Terming the decision a "national imperative," the government's move will benefit both farmers and consumers besides bringing in the much needed-investment in infrastructure. The minister said farmers were with the government on this.
"The Bharatiya Kisan Union in Punjab has supported us. The Swabhimani Shetkari Sangathan in Maharashtra has supported it. No farmer has taken to the road against this policy. Because they know sooner or later that the direct beneficiaries of this policy will be farmers," he said.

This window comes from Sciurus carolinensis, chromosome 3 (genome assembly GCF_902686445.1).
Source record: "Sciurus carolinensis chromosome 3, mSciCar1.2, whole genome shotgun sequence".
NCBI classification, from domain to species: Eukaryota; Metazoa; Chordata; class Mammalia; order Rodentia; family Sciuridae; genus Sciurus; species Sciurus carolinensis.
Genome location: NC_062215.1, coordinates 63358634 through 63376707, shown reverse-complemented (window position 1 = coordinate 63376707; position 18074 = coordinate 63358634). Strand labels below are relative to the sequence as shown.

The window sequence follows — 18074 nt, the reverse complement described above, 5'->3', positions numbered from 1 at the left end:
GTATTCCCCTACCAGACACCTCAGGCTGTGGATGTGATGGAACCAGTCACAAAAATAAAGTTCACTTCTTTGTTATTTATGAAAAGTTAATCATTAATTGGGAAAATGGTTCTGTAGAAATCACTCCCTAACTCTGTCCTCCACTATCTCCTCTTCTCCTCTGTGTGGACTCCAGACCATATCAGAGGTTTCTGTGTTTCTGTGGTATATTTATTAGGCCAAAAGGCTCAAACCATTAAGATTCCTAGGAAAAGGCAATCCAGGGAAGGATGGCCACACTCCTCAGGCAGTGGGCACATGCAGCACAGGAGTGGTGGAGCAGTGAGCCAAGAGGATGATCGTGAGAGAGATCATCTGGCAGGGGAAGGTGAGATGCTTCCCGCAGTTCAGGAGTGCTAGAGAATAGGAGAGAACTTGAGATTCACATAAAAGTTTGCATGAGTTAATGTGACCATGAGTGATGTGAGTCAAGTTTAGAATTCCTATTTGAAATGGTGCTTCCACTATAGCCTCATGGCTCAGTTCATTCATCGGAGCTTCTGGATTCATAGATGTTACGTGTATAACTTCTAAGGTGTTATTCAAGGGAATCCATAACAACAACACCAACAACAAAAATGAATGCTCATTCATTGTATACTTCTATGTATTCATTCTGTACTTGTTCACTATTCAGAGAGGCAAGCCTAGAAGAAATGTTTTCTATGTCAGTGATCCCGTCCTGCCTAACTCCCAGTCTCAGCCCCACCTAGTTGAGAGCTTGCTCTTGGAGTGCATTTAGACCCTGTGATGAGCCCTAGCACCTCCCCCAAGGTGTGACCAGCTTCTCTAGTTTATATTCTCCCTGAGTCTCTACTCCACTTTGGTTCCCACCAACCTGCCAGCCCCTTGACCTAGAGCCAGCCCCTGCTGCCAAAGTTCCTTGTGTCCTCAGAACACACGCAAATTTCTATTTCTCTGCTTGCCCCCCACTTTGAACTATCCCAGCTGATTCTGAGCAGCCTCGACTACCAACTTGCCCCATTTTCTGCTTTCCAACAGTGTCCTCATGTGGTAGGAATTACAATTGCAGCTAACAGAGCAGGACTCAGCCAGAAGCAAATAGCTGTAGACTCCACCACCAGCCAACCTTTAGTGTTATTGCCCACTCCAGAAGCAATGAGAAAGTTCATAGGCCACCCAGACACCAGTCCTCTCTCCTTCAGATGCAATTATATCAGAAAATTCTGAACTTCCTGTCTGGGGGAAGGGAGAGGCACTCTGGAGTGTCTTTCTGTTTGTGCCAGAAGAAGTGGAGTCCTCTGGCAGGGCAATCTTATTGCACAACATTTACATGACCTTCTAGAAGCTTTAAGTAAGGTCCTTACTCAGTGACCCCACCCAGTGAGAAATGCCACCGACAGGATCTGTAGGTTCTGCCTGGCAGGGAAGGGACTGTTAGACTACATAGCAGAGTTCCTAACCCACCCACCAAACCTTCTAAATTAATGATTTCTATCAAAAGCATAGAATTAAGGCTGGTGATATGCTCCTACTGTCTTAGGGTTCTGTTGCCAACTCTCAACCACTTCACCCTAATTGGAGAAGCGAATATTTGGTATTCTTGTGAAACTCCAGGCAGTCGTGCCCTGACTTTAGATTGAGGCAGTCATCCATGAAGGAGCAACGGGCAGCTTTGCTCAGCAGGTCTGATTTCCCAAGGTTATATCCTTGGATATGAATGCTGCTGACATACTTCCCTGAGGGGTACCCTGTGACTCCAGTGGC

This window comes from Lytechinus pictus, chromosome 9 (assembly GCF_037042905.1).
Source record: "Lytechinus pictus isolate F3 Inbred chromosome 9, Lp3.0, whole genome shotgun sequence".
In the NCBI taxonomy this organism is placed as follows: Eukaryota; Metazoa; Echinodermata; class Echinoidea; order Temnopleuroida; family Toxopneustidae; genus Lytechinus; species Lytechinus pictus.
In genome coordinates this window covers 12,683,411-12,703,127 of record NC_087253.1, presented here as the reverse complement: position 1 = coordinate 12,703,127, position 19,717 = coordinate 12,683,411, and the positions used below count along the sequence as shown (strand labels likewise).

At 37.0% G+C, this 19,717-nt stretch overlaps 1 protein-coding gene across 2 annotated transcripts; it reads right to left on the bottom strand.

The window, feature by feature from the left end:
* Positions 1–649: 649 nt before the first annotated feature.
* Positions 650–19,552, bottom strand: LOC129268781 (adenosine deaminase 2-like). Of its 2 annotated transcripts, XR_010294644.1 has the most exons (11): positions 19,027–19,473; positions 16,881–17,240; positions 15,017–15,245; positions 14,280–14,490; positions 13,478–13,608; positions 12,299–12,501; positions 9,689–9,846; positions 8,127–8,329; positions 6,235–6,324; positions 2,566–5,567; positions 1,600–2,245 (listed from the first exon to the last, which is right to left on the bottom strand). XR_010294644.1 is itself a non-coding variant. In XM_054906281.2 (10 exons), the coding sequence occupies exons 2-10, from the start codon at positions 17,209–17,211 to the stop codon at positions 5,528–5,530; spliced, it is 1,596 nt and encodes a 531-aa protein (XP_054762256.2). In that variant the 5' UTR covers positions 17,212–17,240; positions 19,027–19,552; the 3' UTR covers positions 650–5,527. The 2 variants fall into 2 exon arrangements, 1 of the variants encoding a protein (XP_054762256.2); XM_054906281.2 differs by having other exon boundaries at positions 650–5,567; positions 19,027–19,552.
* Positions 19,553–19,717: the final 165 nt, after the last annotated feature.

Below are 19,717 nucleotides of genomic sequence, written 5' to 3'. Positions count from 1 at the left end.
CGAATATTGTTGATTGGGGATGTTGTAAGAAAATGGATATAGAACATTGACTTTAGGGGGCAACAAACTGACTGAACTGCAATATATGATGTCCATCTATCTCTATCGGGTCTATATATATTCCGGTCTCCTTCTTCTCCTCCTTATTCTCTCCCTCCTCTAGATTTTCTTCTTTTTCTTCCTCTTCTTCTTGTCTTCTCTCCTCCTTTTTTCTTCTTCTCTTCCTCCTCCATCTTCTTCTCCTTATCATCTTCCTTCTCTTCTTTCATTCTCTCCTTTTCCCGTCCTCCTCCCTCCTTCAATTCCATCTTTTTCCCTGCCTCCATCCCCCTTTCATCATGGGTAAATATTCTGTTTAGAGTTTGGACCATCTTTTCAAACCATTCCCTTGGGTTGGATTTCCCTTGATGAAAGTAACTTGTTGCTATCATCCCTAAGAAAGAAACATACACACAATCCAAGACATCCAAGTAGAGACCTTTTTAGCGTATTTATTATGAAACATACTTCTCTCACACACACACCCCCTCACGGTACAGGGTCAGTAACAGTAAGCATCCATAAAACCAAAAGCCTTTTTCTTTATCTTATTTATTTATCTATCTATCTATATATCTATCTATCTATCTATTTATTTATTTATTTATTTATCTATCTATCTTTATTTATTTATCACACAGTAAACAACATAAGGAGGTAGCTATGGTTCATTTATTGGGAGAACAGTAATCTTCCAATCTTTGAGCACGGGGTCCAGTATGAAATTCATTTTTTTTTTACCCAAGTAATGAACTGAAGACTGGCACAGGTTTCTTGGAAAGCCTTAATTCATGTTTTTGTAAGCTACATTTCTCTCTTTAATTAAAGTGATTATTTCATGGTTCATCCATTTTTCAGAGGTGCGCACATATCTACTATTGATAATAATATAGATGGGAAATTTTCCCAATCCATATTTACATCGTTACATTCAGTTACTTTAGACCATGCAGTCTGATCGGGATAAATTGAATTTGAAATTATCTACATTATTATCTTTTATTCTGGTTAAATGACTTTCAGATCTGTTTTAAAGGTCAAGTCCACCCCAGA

Ashwani Kumar said almost 35 to 40% of fruits and vegetables were perished every year.
This meant the farmers were losing up to Rs.65,000 crore annually because of the lack of infrastructure, back-end facilities, transport and cold chains.
But with FDI in retail, a significant amount of investment would be pumped into the critical back-end infrastructure, he said.
"We thought if we were to go ahead with FDI, we would be able to enlist significant amount of investment in backend infra. That's why when we made the policy, we said 50% of the minimum investment of $100 million will be in such activities," he said.